Knee > Osgood-Schlatter Disease > Treatments

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If you have been diagnosed with Osgood-Schlatter disease, your doctor may suggest stretching and strengthening exercises, focusing on the quadriceps and hamstrings, to improve strength and flexibility and to help prevent your condition from getting worse. Stretching is particularly important during a growth spurt. The quadriceps have not increased their flexibility relative to bone growth. If you have a more severe case of Osgood-Schlatter disease that requires immobilization or bracing of your knee, you will probably will not be able to begin these exercises until you have been cleared by your doctor. If your symptoms do not improve after a week or week and a half of beginning stretching and strengthening exercises, you should visit your doctor.


If you have had your knee immobilized in a brace or cast during treatment for Osgood-Schlatter disease, your rehabilitation is crucial to restoring leg strength and flexibility as well as preventing your condition from getting worse. Stretching is particularly important because what often happens during a growth spurt is that the quadriceps have not increased their flexibility in relation to the lengthening of the bone. Strengthening should focus on the quadriceps and hamstrings, and can include exercises such as straight-leg raises, wall slides, leg curls, and quadriceps contractions. These exercises can be done at home or under the supervision of a physical therapist. While doing these exercises, it is important to remember to go slowly and not to push yourself to the point where you feel pain. It is preferable to do more repetitions of each exercise rather than fewer repetitions with higher resistance. To reap the maximum benefit from these exercises, they should be performed regularly until you have stopped growing or until pain has subsided. Consult your physician if you have questions.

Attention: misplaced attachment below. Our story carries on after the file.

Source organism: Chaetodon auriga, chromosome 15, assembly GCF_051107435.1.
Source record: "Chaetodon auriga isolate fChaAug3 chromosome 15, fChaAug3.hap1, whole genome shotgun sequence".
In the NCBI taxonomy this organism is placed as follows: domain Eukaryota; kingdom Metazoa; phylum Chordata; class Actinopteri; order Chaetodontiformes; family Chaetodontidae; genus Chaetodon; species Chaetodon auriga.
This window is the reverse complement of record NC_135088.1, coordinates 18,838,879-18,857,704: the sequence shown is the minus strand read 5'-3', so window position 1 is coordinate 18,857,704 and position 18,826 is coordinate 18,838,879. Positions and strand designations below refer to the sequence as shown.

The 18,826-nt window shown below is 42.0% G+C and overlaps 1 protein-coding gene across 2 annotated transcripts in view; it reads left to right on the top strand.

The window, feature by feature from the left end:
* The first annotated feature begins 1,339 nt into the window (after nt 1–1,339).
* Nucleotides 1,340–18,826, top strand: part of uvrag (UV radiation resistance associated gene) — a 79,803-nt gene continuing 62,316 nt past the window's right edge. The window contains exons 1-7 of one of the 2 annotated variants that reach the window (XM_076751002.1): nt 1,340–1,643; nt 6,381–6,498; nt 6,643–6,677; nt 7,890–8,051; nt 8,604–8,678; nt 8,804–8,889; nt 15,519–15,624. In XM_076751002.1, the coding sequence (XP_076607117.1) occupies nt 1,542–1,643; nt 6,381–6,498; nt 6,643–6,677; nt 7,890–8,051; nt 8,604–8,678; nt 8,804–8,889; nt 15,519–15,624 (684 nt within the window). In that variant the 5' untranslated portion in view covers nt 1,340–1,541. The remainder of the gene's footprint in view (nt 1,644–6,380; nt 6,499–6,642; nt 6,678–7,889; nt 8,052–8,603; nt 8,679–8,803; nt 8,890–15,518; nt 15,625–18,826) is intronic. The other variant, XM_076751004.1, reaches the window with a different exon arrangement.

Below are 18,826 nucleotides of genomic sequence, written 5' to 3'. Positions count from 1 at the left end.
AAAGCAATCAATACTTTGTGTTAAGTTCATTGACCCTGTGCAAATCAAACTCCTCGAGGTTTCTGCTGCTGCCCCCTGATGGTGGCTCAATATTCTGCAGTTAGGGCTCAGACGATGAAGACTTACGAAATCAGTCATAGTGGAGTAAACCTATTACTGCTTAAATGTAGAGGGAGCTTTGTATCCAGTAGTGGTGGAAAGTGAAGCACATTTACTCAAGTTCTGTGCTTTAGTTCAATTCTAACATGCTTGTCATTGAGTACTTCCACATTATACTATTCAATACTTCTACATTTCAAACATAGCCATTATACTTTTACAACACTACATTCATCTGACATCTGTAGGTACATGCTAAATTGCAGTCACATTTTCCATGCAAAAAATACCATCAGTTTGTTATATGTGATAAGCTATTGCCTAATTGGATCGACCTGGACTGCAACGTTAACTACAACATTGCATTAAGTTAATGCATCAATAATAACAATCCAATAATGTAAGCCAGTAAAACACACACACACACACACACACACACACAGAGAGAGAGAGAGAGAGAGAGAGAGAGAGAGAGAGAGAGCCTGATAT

Knee strengthening exercises: Kneecap (patella) injuries

Prevention [top]

It is probably unrealistic to expect to prevent Osgood-Schlatter disease, simply because it is related to natural growth spurts. But you can take steps to minimize its effects. Exercises that strengthen the quadriceps and hamstrings, such as straight-leg raises and leg curls, can prevent the condition from getting worse. Avoiding overuse is important, as is modifying the specific activity. In soccer, for instance, if you are taking all the free kicks, you may have to relinquish that role for a while. If you play an outside position, you could be moved to an inside position to lessen the amount of running required. If you are a gymnast who has developed Osgood-Schlatter disease from repetitive jumping, for example, you may have to modify or stop using dismounts in the early, acute phase of the disease. Occasionally, an athlete may have a foot problem that can contribute to Osgood-Schlatter disease. In this instance, custom-made shoe inserts (orthotics) may be effective in decreasing stress on the knee and lower leg. See your doctor for a complete evaluation.

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